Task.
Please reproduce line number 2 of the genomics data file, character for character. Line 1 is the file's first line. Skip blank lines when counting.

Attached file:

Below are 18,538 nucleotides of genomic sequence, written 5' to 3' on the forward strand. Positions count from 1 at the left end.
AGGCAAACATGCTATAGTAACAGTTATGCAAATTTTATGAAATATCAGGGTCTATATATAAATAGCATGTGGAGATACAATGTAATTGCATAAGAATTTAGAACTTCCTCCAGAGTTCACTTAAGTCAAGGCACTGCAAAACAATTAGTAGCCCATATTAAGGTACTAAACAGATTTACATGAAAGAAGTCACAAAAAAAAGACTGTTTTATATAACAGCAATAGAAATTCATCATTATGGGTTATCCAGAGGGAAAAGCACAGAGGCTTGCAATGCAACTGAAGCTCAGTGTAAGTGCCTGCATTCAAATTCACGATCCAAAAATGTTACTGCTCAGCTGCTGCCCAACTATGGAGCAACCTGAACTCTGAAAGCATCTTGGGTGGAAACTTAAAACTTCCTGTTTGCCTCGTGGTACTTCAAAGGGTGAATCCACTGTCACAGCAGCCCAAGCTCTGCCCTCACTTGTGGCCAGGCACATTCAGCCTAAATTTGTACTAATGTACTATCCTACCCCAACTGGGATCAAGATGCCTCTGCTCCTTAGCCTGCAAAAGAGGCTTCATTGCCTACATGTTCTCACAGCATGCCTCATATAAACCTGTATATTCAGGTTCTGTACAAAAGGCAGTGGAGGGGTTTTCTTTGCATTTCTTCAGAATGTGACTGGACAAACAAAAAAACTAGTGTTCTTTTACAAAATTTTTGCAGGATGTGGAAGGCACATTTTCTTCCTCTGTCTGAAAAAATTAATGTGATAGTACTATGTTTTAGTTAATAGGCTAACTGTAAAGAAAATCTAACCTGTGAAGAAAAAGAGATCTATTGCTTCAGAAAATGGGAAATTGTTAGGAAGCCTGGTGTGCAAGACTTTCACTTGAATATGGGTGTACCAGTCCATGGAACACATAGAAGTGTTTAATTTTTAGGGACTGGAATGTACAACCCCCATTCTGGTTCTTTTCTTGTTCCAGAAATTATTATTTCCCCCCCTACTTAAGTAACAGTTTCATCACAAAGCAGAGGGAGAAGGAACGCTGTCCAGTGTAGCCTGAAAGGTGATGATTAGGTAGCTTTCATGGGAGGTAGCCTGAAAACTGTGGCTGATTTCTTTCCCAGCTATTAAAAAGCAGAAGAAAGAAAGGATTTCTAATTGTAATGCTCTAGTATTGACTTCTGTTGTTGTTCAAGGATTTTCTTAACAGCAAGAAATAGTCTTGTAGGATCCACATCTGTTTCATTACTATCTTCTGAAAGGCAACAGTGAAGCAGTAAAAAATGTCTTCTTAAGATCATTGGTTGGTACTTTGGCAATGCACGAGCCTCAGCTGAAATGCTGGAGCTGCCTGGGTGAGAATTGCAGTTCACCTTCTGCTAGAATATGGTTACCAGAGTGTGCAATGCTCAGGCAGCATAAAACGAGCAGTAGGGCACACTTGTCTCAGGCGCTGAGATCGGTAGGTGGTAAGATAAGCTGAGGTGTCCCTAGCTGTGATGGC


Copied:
AGGCAAACATGCTATAGTAACAGTTATGCAAATTTTATGAAATATCAGGGTCTATATATAAATAGCATGTGGAGATACAATGTAATTGCATAAGAATTTAGAACTTCCTCCAGAGTTCACTTAAGTCAAGGCACTGCAAAACAATTAGTAGCCCATATTAAGGTACTAAACAGATTTACATGAAAGAAGTCACAAAAAAAAGACTGTTTTATATAACAGCAATAGAAATTCATCATTATGGGTTATCCAGAGGGAAAAGCACAGAGGCTTGCAATGCAACTGAAGCTCAGTGTAAGTGCCTGCATTCAAATTCACGATCCAAAAATGTTACTGCTCAGCTGCTGCCCAACTATGGAGCAACCTGAACTCTGAAAGCATCTTGGGTGGAAACTTAAAACTTCCTGTTTGCCTCGTGGTACTTCAAAGGGTGAATCCACTGTCACAGCAGCCCAAGCTCTGCCCTCACTTGTGGCCAGGCACATTCAGCCTAAATTTGTACTAATGTACTATCCTACCCCAACTGGGATCAAGATGCCTCTGCTCCTTAGCCTGCAAAAGAGGCTTCATTGCCTACATGTTCTCACAGCATGCCTCATATAAACCTGTATATTCAGGTTCTGTACAAAAGGCAGTGGAGGGGTTTTCTTTGCATTTCTTCAGAATGTGACTGGACAAACAAAAAAACTAGTGTTCTTTTACAAAATTTTTGCAGGATGTGGAAGGCACATTTTCTTCCTCTGTCTGAAAAAATTAATGTGATAGTACTATGTTTTAGTTAATAGGCTAACTGTAAAGAAAATCTAACCTGTGAAGAAAAAGAGATCTATTGCTTCAGAAAATGGGAAATTGTTAGGAAGCCTGGTGTGCAAGACTTTCACTTGAATATGGGTGTACCAGTCCATGGAACACATAGAAGTGTTTAATTTTTAGGGACTGGAATGTACAACCCCCATTCTGGTTCTTTTCTTGTTCCAGAAATTATTATTTCCCCCCCTACTTAAGTAACAGTTTCATCACAAAGCAGAGGGAGAAGGAACGCTGTCCAGTGTAGCCTGAAAGGTGATGATTAGGTAGCTTTCATGGGAGGTAGCCTGAAAACTGTGGCTGATTTCTTTCCCAGCTATTAAAAAGCAGAAGAAAGAAAGGATTTCTAATTGTAATGCTCTAGTATTGACTTCTGTTGTTGTTCAAGGATTTTCTTAACAGCAAGAAATAGTCTTGTAGGATCCACATCTGTTTCATTACTATCTTCTGAAAGGCAACAGTGAAGCAGTAAAAAATGTCTTCTTAAGATCATTGGTTGGTACTTTGGCAATGCACGAGCCTCAGCTGAAATGCTGGAGCTGCCTGGGTGAGAATTGCAGTTCACCTTCTGCTAGAATATGGTTACCAGAGTGTGCAATGCTCAGGCAGCATAAAACGAGCAGTAGGGCACACTTGTCTCAGGCGCTGAGATCGGTAGGTGGTAAGATAAGCTGAGGTGTCCCTAGCTGTGATGGC